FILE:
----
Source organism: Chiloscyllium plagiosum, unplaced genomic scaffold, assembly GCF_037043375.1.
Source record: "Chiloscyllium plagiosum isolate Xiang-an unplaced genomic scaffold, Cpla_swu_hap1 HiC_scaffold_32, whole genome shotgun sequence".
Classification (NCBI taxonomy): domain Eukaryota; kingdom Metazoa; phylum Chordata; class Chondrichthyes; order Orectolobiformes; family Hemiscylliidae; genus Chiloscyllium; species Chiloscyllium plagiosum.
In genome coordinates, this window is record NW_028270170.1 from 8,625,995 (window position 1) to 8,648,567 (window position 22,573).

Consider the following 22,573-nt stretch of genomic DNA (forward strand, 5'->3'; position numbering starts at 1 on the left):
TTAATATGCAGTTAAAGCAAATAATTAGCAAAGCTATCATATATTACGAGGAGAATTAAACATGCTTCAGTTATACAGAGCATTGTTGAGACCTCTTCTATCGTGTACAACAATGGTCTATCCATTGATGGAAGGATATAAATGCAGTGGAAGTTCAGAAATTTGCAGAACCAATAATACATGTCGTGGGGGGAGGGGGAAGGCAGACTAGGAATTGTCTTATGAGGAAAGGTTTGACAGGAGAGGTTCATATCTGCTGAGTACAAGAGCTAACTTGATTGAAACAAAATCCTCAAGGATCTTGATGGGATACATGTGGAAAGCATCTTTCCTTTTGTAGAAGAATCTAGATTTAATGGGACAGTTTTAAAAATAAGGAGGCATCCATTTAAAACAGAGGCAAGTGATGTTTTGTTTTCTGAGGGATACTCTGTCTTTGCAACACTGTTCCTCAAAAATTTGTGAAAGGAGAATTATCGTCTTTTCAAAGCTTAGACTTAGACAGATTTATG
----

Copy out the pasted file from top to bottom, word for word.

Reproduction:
Source organism: Chiloscyllium plagiosum, unplaced genomic scaffold, assembly GCF_037043375.1.
Source record: "Chiloscyllium plagiosum isolate Xiang-an unplaced genomic scaffold, Cpla_swu_hap1 HiC_scaffold_32, whole genome shotgun sequence".
Classification (NCBI taxonomy): domain Eukaryota; kingdom Metazoa; phylum Chordata; class Chondrichthyes; order Orectolobiformes; family Hemiscylliidae; genus Chiloscyllium; species Chiloscyllium plagiosum.
In genome coordinates, this window is record NW_028270170.1 from 8,625,995 (window position 1) to 8,648,567 (window position 22,573).

Consider the following 22,573-nt stretch of genomic DNA (forward strand, 5'->3'; position numbering starts at 1 on the left):
TTAATATGCAGTTAAAGCAAATAATTAGCAAAGCTATCATATATTACGAGGAGAATTAAACATGCTTCAGTTATACAGAGCATTGTTGAGACCTCTTCTATCGTGTACAACAATGGTCTATCCATTGATGGAAGGATATAAATGCAGTGGAAGTTCAGAAATTTGCAGAACCAATAATACATGTCGTGGGGGGAGGGGGAAGGCAGACTAGGAATTGTCTTATGAGGAAAGGTTTGACAGGAGAGGTTCATATCTGCTGAGTACAAGAGCTAACTTGATTGAAACAAAATCCTCAAGGATCTTGATGGGATACATGTGGAAAGCATCTTTCCTTTTGTAGAAGAATCTAGATTTAATGGGACAGTTTTAAAAATAAGGAGGCATCCATTTAAAACAGAGGCAAGTGATGTTTTGTTTTCTGAGGGATACTCTGTCTTTGCAACACTGTTCCTCAAAAATTTGTGAAAGGAGAATTATCGTCTTTTCAAAGCTTAGACTTAGACAGATTTATG